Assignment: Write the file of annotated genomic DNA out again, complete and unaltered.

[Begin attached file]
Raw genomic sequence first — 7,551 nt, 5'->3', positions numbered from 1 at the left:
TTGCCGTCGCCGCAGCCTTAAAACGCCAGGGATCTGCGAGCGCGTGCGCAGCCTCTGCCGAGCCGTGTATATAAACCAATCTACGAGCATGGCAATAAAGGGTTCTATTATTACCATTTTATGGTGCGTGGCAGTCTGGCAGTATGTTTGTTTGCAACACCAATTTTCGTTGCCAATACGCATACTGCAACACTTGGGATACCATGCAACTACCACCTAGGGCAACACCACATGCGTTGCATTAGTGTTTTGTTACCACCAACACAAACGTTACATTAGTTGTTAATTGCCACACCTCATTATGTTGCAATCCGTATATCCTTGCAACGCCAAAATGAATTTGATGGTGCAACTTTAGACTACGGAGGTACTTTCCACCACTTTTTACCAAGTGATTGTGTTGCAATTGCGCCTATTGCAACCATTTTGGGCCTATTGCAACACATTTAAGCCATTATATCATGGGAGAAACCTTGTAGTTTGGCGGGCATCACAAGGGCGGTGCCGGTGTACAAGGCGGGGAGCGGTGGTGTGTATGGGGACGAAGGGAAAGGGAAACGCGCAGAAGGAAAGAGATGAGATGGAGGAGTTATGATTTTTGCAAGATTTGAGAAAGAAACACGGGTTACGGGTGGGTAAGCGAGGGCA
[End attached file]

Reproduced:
Raw genomic sequence first — 7,551 nt, 5'->3', positions numbered from 1 at the left:
TTGCCGTCGCCGCAGCCTTAAAACGCCAGGGATCTGCGAGCGCGTGCGCAGCCTCTGCCGAGCCGTGTATATAAACCAATCTACGAGCATGGCAATAAAGGGTTCTATTATTACCATTTTATGGTGCGTGGCAGTCTGGCAGTATGTTTGTTTGCAACACCAATTTTCGTTGCCAATACGCATACTGCAACACTTGGGATACCATGCAACTACCACCTAGGGCAACACCACATGCGTTGCATTAGTGTTTTGTTACCACCAACACAAACGTTACATTAGTTGTTAATTGCCACACCTCATTATGTTGCAATCCGTATATCCTTGCAACGCCAAAATGAATTTGATGGTGCAACTTTAGACTACGGAGGTACTTTCCACCACTTTTTACCAAGTGATTGTGTTGCAATTGCGCCTATTGCAACCATTTTGGGCCTATTGCAACACATTTAAGCCATTATATCATGGGAGAAACCTTGTAGTTTGGCGGGCATCACAAGGGCGGTGCCGGTGTACAAGGCGGGGAGCGGTGGTGTGTATGGGGACGAAGGGAAAGGGAAACGCGCAGAAGGAAAGAGATGAGATGGAGGAGTTATGATTTTTGCAAGATTTGAGAAAGAAACACGGGTTACGGGTGGGTAAGCGAGGGCA